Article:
South Dublin young people are severely let down

HSE Clondalkin Tallaght
Less than half the recommended staff are in place to deal with increasing waiting lists for Child and Adolescent Mental Health Services (CAMHS), the staff shortages are severely letting down young people in South Dublin and beyond. Figures obtained this month reveal an almost 60% shortage in required staff providing Child and Adolescent Mental Health Services in Dublin South West. Commenting on the information, local Tallaght Councillor Charlie O’Connor said, “Despite being the largest Community Healthcare Organisation area in the country, our Child and Adolescent Mental Health Services have less than half the clinical staff required and as specified in the State’s mental health strategy, *A Vision for Change.* “The long waiting lists and the delays endured by the families of children in real need of services stem from the fact that there are severe shortages in staff. It’s been thirteen years since the national strategy was put in

place, yet our area has only fulfilled 43% of the staffing requirements. As a member of the Regional Health Forum for Dublin Mid-Leinster, this is sadly not the first time I have been made aware of inadequacy’s within mental health services.

“The Mental Health Commission’s annual report which was recently published exposed many of the ongoing deficiencies in mental health services across the board. The serious issues are becoming increasingly apparent and cannot be ignored. “During an era that has imposed altogether new pressures on children and young people including social media and the internet we should be broadening access to mental health services not limiting it even further. If CAMHS services are not up to scratch, then we are letting down young people heading into the prime of their lives and stifling their prospects or at least delaying their growth. “We are told to assure anyone in crisis to seek help or reach out for mental health support, but the system isn’t in the position to provide that help. It’s a fallacy really. “Addressing the deficits in mental health services and fully realising *A Vision for Change* must be made a priority. Otherwise the Government cannot continue to spin the baseless claims that they understand the severe, dangerous shortfalls that exist.”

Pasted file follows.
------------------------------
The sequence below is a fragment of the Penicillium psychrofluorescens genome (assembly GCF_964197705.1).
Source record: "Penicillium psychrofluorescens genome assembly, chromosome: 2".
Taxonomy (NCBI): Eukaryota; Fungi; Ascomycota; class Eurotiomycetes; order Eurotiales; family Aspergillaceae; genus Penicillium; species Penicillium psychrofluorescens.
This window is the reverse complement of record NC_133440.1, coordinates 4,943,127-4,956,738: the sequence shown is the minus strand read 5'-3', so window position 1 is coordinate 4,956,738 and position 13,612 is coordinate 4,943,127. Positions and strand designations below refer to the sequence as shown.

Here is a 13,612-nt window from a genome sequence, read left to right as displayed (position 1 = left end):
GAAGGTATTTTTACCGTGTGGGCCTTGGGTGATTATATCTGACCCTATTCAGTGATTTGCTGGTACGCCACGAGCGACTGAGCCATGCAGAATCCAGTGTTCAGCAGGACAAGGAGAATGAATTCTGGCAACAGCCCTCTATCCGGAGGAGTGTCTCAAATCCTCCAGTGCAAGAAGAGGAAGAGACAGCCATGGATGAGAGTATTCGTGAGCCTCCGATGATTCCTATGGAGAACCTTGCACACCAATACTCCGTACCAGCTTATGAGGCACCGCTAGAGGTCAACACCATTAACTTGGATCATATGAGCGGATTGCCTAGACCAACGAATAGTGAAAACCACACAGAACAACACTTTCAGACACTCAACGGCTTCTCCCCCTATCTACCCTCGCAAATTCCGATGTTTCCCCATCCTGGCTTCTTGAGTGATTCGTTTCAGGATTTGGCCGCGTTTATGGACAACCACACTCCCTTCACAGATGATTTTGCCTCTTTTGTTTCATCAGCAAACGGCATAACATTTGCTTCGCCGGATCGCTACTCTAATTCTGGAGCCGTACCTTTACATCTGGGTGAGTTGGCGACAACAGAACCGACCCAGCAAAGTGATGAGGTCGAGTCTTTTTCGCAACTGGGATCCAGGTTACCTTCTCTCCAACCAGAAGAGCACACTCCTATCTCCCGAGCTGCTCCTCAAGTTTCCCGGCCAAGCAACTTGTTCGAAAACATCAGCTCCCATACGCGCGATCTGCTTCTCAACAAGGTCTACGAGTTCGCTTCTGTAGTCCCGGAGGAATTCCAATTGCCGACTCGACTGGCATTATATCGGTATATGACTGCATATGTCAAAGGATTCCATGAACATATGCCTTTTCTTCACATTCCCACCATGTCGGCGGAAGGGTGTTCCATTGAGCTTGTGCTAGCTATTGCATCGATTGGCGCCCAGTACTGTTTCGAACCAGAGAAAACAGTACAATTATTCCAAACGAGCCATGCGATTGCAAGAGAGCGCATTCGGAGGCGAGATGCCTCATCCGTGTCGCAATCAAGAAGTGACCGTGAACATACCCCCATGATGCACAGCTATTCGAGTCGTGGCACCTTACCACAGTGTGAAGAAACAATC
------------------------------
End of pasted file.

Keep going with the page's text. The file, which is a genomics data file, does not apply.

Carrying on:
Sarah Brooks

Sarah Brooks

Sarah has worked in marketing and content creation for many years. In her role at Newsgroup, she is the online editor of with a particular interest in local news and events. Sarah also works closely with our editorial team on our printed editions in Tallaght, Lucan, Clondalkin and Rathcoole/Saggart. If you have a story and would like to make contact please email Sarah at


Share on facebook
Share on twitter
Share on pinterest
Share on linkedin

Related News